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When consuming your favourite fruit is forbidden by your doctor or dietician, it is time to find out why rather than trying to have more of it on the sly. Conventional diet advice for weight watchers and diabetics puts mangoes in the red list, and not without reason. Keeping scientific information about mangoes in mind, recommendations about the fruit warrant a re- look. This is because of its impact on body weight, blood sugar and health. It's true that ripe mangoes are high in carbohydrates, sugars and have a high glycaemic index. One of the seventh most popular fruits worldwide, it provides roughly 80 kilocalories per 100 g (a medium-sized ripe mango would carry about 130-150 calories), which mainly come from carbohydrates (20 per cent).
Due to high sugar content, mangoes are high in calories. But does this mean that diabetics and weight watchers should be banned from having it? The answer is no, if one adjusts for calories, i.e. substitutes it with an equivalent amount of calories and carbohydrates in the meal.
Better still, combine it with a low-glycaemic food. Low glycaemic foods include pulses, legumes, low-fat dairy (milk, curd), vegetables, nuts and seeds. So mangoes can make a safe entry into the diet, if one is able to keep the caloric intake and carbohydrates constant, i.e. take the right amounts. With over 2,500 varieties around the world, the popularity of mangoes clearly lies in its aromatic sweetness. This tropical fruit also can boast of a huge array of impressive health benefits.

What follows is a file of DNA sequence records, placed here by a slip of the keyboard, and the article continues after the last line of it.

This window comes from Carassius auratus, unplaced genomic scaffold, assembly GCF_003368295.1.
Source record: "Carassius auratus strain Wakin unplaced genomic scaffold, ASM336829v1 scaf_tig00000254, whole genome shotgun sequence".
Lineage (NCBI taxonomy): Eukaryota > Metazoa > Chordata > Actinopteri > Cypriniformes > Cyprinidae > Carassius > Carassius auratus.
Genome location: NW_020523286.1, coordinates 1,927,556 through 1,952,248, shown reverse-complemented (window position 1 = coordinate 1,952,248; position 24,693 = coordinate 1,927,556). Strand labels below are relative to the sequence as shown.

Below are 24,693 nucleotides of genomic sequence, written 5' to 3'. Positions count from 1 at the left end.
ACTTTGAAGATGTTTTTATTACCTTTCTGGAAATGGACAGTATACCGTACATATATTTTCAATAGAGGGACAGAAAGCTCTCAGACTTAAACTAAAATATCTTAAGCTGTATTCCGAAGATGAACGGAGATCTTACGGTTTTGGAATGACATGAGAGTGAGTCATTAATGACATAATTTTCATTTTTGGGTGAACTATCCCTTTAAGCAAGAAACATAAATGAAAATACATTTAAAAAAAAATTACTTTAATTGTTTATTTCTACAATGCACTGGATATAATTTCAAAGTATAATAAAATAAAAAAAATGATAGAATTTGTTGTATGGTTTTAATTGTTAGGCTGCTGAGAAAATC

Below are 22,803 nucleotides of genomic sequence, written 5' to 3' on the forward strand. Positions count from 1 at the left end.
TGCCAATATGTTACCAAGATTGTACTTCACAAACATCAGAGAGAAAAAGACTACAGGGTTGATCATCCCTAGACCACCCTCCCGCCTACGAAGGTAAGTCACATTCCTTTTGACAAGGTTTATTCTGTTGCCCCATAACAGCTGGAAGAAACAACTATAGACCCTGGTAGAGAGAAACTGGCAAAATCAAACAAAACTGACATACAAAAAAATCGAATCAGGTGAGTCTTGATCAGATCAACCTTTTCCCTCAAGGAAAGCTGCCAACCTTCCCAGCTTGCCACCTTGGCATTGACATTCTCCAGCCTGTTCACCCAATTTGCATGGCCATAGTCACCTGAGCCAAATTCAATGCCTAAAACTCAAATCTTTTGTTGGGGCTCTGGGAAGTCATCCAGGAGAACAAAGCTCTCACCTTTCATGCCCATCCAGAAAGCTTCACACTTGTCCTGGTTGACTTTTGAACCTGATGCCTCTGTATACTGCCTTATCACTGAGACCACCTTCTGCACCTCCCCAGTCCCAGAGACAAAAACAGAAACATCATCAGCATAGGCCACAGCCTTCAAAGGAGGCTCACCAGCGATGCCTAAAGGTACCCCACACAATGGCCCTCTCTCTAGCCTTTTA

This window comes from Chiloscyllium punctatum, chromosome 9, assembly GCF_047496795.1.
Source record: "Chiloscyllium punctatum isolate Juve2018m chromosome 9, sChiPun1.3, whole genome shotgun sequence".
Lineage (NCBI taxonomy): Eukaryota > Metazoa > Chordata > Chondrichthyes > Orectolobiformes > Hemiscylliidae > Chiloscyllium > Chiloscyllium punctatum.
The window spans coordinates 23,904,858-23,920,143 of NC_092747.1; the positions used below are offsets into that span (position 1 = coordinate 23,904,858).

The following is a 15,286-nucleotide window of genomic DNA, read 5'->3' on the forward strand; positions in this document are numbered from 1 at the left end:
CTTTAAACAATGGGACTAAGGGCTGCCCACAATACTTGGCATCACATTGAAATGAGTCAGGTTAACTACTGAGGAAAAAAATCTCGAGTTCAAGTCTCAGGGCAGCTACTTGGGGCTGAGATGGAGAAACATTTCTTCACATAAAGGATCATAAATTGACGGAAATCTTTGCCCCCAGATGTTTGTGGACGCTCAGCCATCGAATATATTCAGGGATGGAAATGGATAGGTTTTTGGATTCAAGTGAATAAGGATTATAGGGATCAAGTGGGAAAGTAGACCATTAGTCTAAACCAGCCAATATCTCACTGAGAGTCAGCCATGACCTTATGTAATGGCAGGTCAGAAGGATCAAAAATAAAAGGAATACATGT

The mango is known to be an excellent source of many vitamins such as vitamin C (ascorbic acid), B vitamins (thiamine, riboflavin, and niacin), and Vitamin A (-carotene). Ripe mangoes generally possess a higher number of phenolics, researchers say. This makes mangoes a good source of antioxidants with anti-cancer and anti-inflammatory properties. With reasonably good fibre content, it provides a good combination of soluble and insoluble fibre. Soluble fibre is good for digestion and its insoluble variant is good for management of blood cholesterol and sugar levels.
But before you start planning a mango party, there is need for caution. Remember that mangoes, being high on sugars, predominantly fructose, should be consumed in appropriate portions. This is true particularly for weight watchers, diabetics and those with high cholesterol levels.
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Indian mathematician Nikhil Srivastava, working at the University of California in Berkeley, is among the winners of the Prestigious 2021 Michael and Sheila Held Prize, announced last week by the US National Academy of Sciences (NAS). Adam W Marcus, EPFL (Swiss Federal Institute of Technology, Lausanne) and Daniel Alan Spielman, Yale University, are the other two winners.
“Marcus, Spielman and Srivastava solved longstanding questions on the Kadison-Singer problem and on Ramanujan graphs, and in the process uncovered a deep new connection between linear algebra, geometry of polynomials, and graph theory that has inspired the next generation of theoretical computer scientists,” the NAS said in a statement.
An Indian national, Nikhil was born in New Delhi in November 1983 and has attended educational institutions across the world — Syria, UK, Saudi Arabia, and US — as his father was an Indian Foreign Services officer, who has served as the Indian ambassador to Uganda and Denmark. At present, Nikhil is an associate professor of mathematics at UC Berkeley. The Michael and Sheila Held Prize is presented annually to honour outstanding, innovative, creative and influential research in the area of combinatorial mathematics.